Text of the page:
Monday, May 7, 2012

FILM REVIEW: The Avengers

The Avengers, directed by nerd-king Joss Whedon, is something of a coup for Marvel. Not only is it the biggest in a long line of well-received films based on their classic characters, it's also the culmination of a rather ambitious effort that aims to have the lucrative Marvel movies better reflect the comic book universe that spawned them. Though it may seem commonplace now, one of the company's most forward thinking contributions to the medium was their development of a cohesive, consistent world, a mirror of our own, which all of their creations share. It lends the fantastic adventures of colorful heroes a sense of reality, and pulls individual story lines and series into one grand, sprawling narrative. Of course, that's the intellectual appeal; it also provides an excuse for characters, who normally wouldn't meet, to come together and beat the crap out of each other.

So starting with 2008's Iron Man and continuing in Thor and Captain America: The First Avenger, Marvel has been setting the stage to bring earth's mightiest heroes together, teasing audiences with cameos by Samuel L. Jackson's Nick Fury. Comic book movies are always forced to walk something of a tightrope, to strike a balance between geeky fanboy expectations and mainstream accessibility, and here the sheer number of beloved superheroes involved just multiplies those pitfalls. Thankfully though, Whedon and company have pulled it all off, creating an ideal summer blockbuster by sticking to what already made the characters iconic and relatable, and by avoiding needless reinvention.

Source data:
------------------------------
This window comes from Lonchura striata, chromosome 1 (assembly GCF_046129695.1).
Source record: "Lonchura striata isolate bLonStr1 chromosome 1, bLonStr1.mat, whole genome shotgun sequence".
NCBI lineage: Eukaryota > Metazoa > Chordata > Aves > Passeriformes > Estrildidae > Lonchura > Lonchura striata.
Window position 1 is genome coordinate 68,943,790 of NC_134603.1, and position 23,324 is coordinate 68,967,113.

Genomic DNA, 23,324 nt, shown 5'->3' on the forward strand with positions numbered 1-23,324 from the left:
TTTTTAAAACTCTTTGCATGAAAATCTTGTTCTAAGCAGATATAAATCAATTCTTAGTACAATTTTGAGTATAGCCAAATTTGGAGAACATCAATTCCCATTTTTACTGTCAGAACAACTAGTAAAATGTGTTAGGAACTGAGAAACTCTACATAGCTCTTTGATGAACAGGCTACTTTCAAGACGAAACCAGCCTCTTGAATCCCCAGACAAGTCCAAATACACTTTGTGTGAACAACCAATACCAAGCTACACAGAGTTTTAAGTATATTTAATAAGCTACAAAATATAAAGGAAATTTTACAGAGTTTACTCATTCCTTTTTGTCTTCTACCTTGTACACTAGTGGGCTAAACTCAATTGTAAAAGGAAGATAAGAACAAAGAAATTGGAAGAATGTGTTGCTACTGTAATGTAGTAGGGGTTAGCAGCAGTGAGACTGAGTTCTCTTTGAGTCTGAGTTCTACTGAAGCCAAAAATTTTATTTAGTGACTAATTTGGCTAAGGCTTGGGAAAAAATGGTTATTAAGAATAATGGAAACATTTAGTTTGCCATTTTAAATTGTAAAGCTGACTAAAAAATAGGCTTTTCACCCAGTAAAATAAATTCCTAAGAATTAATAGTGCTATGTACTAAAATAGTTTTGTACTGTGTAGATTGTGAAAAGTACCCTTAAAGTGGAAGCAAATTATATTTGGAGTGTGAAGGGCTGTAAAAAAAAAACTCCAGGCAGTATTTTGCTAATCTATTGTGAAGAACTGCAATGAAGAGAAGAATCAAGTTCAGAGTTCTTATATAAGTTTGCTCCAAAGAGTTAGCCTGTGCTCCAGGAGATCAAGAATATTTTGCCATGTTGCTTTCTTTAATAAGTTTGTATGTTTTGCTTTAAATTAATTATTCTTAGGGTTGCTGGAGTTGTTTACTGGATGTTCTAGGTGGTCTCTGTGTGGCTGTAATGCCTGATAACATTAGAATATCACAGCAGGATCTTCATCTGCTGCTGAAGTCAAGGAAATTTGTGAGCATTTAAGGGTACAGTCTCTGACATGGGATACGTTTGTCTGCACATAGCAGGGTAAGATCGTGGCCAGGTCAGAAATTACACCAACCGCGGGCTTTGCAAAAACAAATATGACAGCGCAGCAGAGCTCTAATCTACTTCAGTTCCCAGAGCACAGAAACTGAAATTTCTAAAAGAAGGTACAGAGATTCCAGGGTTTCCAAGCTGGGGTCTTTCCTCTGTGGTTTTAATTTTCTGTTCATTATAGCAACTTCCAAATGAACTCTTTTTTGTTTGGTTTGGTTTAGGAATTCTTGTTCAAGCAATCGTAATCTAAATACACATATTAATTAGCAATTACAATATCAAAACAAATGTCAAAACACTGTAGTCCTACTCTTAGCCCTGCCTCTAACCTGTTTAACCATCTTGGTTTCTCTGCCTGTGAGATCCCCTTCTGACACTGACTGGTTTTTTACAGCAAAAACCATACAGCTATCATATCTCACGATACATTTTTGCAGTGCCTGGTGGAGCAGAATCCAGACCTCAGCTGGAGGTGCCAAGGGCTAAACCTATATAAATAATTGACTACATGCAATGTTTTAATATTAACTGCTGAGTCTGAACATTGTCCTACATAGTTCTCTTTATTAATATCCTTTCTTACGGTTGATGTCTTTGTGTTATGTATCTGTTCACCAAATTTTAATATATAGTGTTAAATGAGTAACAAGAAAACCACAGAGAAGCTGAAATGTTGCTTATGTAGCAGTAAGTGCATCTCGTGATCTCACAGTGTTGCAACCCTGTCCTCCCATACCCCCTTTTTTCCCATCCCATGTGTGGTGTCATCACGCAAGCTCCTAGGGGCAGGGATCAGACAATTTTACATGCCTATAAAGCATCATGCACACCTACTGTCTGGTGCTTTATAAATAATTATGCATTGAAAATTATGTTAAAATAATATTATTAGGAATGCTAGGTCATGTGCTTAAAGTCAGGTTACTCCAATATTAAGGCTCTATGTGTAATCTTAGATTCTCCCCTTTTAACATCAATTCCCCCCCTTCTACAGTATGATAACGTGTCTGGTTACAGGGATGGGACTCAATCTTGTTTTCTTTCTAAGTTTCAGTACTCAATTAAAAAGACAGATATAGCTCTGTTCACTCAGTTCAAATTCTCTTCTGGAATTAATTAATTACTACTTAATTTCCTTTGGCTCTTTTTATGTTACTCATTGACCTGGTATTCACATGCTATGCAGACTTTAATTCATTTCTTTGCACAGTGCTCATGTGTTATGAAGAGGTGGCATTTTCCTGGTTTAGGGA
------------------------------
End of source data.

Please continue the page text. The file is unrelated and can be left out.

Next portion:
Like many of the big-budget action flicks from the past few years, The Avengers is long, but even though it stretches to nearly two-and-a-half hours, it never feels bloated or poorly paced. Between bringing all the main players together and forging them into a team before sending them into action to fend off an alien invasion led by the conniving Loki, there's a lot of ground to cover, and the film clicks through it at a snappy pace. Despite its busyness, it doesn't sacrifice characterization, nailing the somewhat thorny philosophical differences represented by the individualist Iron Man (played once again to smarmy perfection by Robert Downey, Jr.) and Chris Evan's duty-bound Captain America, and also by introducing a Bruce Banner (Mark Ruffalo) who may or may not be learning how to coexist with his violent alter-ego, The Hulk.

The only character who remains disappointingly two-dimensional is Hawkeye, who plays a rather large part in the action (including the climactic battle through the streets of New York), but is never given much of a personality or even a cool looking suit. They could have given him more of a back story, or indeed any back story at all, especially since much of his teammates' exposition was already fleshed out in previous films, but as it stands his presence feels like a bit of an afterthought.  It's a minor disappointment, one that will hopefully be rectified in future films, which, thanks to The Avengers now have the possibility of including any number of awesome Marvel Team-Up scenarios (personally, I want a Spiderman/X-Men or maybe a Ghost Rider/Punisher crossover). If that wasn't enough to get you excited about the future, stick around through the main credits for a glimpse of the next major villain. I don't want to ruin the surprise, but if you're geeky enough to know who it is, you will be very psyched to see him.

You could probably save yourself a few bucks and skip the 3-D version, but you'll want to see this one on the big screen. Marvel has been on an impressive streak over the last decade (which DC, even with the groundbreaking new Batman franchise, simply hasn't kept up with), releasing the kind of fun, universally appealing films we all look for as warm weather sets in. The Avengers doesn't break that trend. In fact, it takes it to a whole new level.

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